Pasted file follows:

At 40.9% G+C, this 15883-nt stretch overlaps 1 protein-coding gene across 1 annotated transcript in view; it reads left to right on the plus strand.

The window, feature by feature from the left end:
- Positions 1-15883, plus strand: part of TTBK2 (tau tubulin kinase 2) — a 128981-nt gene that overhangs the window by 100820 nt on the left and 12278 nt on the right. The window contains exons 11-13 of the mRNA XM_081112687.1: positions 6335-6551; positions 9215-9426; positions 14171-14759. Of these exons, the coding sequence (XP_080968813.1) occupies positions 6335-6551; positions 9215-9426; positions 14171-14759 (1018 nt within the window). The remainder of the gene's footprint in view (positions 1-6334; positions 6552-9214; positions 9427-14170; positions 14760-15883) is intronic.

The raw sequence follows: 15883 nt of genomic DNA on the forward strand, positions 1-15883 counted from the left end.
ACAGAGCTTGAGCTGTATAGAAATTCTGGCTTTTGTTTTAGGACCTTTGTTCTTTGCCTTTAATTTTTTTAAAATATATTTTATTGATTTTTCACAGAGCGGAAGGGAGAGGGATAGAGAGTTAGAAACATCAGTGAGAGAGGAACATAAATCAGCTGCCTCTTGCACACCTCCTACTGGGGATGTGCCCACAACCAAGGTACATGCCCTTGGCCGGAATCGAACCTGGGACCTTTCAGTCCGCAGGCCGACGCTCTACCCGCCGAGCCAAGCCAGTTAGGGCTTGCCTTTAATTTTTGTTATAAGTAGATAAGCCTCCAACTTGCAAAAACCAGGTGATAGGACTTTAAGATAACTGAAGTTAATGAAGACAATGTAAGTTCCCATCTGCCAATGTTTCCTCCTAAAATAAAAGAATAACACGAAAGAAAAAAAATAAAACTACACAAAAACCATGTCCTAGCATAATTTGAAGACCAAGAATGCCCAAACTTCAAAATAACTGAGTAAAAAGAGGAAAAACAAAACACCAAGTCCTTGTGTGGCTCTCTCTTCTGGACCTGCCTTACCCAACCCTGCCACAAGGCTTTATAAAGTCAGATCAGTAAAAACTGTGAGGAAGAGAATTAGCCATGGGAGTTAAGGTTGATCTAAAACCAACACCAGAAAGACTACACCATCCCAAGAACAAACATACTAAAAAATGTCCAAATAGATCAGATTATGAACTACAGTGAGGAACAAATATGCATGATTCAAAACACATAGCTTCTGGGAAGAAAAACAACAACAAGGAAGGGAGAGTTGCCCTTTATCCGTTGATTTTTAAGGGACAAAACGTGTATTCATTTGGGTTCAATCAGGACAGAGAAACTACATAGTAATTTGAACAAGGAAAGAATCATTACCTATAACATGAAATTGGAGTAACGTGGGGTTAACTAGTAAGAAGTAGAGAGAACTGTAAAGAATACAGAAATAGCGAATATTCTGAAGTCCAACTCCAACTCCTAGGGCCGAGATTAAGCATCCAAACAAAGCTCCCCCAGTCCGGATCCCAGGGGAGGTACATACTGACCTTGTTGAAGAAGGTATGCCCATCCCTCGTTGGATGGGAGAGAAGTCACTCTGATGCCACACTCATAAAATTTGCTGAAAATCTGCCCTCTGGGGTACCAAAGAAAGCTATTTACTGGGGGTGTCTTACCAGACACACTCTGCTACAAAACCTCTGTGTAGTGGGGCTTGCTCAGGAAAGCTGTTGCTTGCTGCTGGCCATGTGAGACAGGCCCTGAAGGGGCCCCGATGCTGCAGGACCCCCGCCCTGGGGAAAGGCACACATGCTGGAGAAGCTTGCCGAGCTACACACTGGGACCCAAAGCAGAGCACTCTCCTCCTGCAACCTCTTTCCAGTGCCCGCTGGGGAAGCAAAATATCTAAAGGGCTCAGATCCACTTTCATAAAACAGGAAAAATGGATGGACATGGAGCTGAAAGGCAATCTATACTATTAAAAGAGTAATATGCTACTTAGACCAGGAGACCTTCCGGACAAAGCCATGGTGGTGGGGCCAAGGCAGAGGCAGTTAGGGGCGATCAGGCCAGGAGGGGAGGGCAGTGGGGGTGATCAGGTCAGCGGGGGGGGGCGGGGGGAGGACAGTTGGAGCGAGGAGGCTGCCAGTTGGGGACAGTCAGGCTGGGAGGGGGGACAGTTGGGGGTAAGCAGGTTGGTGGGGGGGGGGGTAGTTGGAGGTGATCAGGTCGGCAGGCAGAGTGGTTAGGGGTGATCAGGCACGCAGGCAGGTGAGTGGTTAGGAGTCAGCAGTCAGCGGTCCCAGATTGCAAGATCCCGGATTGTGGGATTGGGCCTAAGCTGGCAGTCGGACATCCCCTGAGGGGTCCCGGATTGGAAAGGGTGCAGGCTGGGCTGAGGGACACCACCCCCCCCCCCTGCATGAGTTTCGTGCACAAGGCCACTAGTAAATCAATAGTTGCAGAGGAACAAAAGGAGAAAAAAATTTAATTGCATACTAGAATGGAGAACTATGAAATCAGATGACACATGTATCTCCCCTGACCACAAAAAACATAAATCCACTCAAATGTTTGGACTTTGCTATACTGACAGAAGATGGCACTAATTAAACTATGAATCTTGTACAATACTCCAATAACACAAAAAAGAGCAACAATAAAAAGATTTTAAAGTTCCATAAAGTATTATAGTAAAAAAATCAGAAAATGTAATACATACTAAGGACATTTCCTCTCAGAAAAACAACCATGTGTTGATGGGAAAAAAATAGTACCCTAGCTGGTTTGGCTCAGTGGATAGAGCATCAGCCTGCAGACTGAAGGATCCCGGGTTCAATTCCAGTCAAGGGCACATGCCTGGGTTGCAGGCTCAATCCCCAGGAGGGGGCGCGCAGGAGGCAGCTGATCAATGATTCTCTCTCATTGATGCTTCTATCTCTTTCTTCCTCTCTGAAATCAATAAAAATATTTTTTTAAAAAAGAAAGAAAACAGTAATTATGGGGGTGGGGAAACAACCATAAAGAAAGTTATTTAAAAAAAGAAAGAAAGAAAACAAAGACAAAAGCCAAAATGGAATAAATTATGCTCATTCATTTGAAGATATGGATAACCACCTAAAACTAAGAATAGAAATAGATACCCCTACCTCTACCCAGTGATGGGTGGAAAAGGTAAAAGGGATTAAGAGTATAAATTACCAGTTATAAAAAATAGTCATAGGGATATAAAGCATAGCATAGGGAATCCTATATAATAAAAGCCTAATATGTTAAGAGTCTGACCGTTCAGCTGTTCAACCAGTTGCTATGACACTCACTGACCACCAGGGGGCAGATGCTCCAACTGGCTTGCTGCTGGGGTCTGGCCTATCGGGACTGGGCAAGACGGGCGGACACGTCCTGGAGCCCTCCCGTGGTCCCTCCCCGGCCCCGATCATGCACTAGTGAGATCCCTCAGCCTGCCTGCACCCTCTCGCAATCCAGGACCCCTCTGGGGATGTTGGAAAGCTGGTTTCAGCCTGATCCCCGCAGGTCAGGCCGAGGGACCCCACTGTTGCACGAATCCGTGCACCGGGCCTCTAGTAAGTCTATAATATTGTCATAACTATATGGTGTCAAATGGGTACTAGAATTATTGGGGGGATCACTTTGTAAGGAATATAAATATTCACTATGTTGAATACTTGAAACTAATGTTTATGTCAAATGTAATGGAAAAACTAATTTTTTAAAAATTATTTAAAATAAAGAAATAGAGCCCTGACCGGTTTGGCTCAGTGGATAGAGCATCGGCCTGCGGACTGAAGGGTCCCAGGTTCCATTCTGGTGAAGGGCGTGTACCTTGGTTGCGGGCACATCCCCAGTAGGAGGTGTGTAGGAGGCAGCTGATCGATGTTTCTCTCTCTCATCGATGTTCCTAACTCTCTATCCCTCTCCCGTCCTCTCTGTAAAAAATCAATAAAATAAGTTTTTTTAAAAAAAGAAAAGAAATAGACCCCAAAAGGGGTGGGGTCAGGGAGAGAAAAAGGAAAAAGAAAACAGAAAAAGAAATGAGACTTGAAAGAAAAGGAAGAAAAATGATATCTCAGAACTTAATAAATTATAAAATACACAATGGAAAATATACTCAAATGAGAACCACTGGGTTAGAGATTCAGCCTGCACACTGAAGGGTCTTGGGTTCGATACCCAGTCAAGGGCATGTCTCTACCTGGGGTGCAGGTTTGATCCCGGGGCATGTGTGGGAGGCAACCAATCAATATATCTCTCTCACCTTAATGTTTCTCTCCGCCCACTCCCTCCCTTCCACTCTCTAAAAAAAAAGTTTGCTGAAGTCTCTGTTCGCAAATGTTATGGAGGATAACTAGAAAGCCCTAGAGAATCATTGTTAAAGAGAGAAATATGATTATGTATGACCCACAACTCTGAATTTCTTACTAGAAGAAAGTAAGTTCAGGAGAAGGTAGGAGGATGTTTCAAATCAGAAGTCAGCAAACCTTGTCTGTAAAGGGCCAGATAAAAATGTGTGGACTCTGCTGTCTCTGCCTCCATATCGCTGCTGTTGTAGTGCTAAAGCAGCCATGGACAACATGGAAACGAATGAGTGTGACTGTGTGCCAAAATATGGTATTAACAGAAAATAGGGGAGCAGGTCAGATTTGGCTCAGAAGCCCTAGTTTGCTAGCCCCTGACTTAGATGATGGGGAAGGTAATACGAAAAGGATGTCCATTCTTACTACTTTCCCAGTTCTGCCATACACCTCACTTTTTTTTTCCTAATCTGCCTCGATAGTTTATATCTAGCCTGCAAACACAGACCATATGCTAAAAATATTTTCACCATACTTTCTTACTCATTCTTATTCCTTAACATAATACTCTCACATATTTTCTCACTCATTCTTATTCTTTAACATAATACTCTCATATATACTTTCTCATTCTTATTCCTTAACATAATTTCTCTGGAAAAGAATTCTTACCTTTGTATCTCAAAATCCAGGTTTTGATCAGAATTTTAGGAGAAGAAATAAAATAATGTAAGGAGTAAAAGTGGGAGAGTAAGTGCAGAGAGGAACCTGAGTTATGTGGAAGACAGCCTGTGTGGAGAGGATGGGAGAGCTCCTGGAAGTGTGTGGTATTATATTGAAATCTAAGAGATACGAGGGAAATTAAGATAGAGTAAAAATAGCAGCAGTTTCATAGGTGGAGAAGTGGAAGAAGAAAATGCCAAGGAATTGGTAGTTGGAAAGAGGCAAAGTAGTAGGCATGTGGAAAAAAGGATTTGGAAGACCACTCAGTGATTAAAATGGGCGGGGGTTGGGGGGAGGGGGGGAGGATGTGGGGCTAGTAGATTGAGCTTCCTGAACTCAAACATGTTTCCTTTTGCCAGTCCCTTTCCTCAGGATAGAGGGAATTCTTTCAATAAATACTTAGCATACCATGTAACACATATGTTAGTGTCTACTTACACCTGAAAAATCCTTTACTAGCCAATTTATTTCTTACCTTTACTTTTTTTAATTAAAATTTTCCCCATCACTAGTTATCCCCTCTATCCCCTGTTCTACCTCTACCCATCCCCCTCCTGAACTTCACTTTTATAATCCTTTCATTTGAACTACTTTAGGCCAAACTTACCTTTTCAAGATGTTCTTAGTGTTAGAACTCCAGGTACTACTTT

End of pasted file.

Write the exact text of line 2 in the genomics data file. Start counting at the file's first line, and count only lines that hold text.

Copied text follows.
The window, feature by feature from the left end: